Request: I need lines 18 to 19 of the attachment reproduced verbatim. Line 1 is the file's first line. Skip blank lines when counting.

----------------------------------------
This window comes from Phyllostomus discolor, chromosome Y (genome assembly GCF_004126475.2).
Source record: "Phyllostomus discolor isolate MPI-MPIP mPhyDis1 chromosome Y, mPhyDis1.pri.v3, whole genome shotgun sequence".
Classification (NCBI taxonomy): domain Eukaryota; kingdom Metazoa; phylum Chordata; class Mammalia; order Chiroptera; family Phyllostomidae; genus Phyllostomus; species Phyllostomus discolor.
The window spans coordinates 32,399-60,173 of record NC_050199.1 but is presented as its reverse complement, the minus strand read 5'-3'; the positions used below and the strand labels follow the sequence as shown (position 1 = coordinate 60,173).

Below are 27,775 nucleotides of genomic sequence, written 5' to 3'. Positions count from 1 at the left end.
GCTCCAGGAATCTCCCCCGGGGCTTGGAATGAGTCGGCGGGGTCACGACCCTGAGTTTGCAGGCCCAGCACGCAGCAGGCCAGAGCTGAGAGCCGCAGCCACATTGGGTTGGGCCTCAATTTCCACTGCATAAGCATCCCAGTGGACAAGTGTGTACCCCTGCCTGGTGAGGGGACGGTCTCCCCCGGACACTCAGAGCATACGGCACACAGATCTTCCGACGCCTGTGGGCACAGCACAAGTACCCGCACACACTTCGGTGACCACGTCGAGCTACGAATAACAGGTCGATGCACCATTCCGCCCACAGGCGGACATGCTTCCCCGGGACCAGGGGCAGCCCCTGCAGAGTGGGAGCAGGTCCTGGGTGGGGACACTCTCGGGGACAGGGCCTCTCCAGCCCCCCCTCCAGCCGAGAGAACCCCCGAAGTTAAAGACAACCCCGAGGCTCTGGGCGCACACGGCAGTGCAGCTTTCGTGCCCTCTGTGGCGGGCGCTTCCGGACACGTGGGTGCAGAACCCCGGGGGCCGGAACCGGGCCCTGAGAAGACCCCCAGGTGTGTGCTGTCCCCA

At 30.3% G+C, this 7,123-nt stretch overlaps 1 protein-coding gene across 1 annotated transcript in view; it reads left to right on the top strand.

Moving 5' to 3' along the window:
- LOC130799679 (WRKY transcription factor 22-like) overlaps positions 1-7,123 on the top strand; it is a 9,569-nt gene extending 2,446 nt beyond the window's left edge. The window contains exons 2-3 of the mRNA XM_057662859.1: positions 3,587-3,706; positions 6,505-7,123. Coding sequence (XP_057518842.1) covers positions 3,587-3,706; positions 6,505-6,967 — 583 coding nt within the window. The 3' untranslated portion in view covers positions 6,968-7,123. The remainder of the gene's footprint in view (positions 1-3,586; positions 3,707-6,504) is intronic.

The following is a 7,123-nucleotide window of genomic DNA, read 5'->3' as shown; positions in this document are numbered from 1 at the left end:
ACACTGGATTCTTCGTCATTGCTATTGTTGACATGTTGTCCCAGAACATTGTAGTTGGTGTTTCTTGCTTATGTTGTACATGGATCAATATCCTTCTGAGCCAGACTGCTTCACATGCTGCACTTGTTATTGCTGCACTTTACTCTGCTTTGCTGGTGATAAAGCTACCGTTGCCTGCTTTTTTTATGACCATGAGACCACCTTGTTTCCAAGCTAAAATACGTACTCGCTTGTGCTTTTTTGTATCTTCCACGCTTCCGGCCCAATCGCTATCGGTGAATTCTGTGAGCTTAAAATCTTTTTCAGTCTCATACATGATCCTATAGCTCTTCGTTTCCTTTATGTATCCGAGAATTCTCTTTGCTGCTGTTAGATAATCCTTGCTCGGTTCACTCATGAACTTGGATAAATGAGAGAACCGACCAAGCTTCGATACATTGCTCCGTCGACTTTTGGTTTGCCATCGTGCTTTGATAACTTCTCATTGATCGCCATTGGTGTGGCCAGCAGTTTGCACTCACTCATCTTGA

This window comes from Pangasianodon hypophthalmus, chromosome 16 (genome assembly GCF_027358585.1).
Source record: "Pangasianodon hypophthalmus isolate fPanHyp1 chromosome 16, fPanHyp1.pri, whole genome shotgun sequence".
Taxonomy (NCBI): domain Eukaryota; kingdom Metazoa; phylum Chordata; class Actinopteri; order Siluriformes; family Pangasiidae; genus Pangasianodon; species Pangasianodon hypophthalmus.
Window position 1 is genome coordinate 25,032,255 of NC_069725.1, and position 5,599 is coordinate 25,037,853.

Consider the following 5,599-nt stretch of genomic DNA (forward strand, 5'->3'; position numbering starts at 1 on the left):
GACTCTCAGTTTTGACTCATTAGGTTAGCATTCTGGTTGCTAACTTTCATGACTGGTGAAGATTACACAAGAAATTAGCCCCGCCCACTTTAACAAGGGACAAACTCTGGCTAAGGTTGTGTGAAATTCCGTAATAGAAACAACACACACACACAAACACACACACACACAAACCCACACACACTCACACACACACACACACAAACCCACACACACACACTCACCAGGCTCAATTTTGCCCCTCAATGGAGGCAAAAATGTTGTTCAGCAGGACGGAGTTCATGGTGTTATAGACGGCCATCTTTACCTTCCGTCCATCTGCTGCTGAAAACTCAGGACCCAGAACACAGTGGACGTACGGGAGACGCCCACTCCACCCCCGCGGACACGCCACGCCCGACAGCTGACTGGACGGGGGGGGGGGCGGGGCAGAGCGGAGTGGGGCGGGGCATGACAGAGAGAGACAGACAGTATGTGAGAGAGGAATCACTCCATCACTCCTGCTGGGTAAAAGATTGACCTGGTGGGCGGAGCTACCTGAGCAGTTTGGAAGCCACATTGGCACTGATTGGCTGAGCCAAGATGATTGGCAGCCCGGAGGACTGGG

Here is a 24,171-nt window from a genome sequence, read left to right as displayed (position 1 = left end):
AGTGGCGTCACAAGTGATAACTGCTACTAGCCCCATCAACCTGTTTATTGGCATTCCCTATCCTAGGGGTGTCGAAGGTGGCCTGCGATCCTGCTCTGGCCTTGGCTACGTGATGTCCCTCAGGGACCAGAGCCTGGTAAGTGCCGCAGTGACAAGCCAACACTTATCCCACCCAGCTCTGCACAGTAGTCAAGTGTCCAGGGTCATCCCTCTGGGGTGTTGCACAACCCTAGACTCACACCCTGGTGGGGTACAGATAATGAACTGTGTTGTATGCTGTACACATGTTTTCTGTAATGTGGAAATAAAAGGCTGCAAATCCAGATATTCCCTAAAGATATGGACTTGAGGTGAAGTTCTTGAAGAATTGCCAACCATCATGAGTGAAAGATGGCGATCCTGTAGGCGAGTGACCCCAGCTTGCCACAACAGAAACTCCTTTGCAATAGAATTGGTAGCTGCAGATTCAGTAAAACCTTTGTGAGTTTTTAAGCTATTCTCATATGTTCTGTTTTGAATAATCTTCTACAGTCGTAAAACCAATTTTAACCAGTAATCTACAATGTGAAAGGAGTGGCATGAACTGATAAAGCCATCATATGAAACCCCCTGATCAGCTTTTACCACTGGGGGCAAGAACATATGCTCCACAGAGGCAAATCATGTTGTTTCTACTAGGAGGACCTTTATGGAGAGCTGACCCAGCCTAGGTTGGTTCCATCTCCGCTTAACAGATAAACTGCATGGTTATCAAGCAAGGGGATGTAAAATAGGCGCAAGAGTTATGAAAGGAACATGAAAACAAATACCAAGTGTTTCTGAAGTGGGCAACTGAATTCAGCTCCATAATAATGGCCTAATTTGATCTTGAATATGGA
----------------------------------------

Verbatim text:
Here is a 24,171-nt window from a genome sequence, read left to right as displayed (position 1 = left end):
AGTGGCGTCACAAGTGATAACTGCTACTAGCCCCATCAACCTGTTTATTGGCATTCCCTATCCTAGGGGTGTCGAAGGTGGCCTGCGATCCTGCTCTGGCCTTGGCTACGTGATGTCCCTCAGGGACCAGAGCCTGGTAAGTGCCGCAGTGACAAGCCAACACTTATCCCACCCAGCTCTGCACAGTAGTCAAGTGTCCAGGGTCATCCCTCTGGGGTGTTGCACAACCCTAGACTCACACCCTGGTGGGGTACAGATAATGAACTGTGTTGTATGCTGTACACATGTTTTCTGTAATGTGGAAATAAAAGGCTGCAAATCCAGATATTCCCTAAAGATATGGACTTGAGGTGAAGTTCTTGAAGAATTGCCAACCATCATGAGTGAAAGATGGCGATCCTGTAGGCGAGTGACCCCAGCTTGCCACAACAGAAACTCCTTTGCAATAGAATTGGTAGCTGCAGATTCAGTAAAACCTTTGTGAGTTTTTAAGCTATTCTCATATGTTCTGTTTTGAATAATCTTCTACAGTCGTAAAACCAATTTTAACCAGTAATCTACAATGTGAAAGGAGTGGCATGAACTGATAAAGCCATCATATGAAACCCCCTGATCAGCTTTTACCACTGGGGGCAAGAACATATGCTCCACAGAGGCAAATCATGTTGTTTCTACTAGGAGGACCTTTATGGAGAGCTGACCCAGCCTAGGTTGGTTCCATCTCCGCTTAACAGATAAACTGCATGGTTATCAAGCAAGGGGATGTAAAATAGGCGCAAGAGTTATGAAAGGAACATGAAAACAAATACCAAGTGTTTCTGAAGTGGGCAACTGAATTCAGCTCCATAATAATGGCCTAATTTGATCTTGAATATGGA